After a trip back to my alma mater, Trinity College, for reunion weekend (but not my reunion), I’ve had some time to process both my photographs and my feelings from the trip. Standard touchy/feely closure stuff—appreciating my time there, but recognizing that I’m glad I’ve moved on. (If you can call teaching at a different small liberal arts college moving on…) This image of Trinity’s awesome Neo-Gothic chapel is reflective of two things: first, of the imposing nature of the structure, and second, the way in which its white stone can take on many colors depending on the available light. Perhaps that flexibility is an overly-obvious symbol of how feelings for a place can shift with time.
Last week, the grandeur and [somewhat ostentatious] glory of the Trinity College Chapel from afar was the subject. This picture comes from the wings of the same structure, but from a much smaller, quieter place. The same gracefully imposing style is painted in the hues of sodium lamps and setting sun.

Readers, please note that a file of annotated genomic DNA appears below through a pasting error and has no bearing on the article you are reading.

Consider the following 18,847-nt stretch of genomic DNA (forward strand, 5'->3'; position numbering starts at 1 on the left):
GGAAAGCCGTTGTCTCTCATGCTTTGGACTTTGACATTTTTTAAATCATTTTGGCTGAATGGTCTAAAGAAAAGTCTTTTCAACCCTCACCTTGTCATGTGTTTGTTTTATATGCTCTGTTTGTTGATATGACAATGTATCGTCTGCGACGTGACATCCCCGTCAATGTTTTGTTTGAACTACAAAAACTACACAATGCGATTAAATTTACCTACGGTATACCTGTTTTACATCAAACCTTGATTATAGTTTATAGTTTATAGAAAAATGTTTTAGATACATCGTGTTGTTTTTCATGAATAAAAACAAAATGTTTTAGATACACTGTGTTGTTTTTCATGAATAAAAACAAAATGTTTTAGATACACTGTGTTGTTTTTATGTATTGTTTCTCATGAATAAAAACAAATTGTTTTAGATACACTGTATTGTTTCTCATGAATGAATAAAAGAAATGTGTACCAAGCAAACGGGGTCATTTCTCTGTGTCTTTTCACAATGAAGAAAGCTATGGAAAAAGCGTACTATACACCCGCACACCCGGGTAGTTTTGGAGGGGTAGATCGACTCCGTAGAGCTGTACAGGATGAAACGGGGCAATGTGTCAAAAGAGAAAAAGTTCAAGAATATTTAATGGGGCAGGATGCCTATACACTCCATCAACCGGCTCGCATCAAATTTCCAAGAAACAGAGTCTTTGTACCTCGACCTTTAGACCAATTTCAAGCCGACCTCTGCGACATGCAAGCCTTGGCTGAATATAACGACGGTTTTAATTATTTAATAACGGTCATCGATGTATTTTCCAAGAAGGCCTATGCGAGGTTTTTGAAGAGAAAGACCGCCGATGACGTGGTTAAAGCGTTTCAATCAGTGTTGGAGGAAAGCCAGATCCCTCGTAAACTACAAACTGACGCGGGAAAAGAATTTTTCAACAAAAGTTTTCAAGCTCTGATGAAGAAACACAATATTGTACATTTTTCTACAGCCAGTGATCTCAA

Trinity College’s massive Neo-Gothic chapel is enormous and imposing and an utter masterpiece. Though the school has no official religious affiliation, the campus centers on the building both geographically and conceptually. In these final moments of the day, as the sun sets and paints lovely golden shadows on the structure, I appreciate how the building achieves this.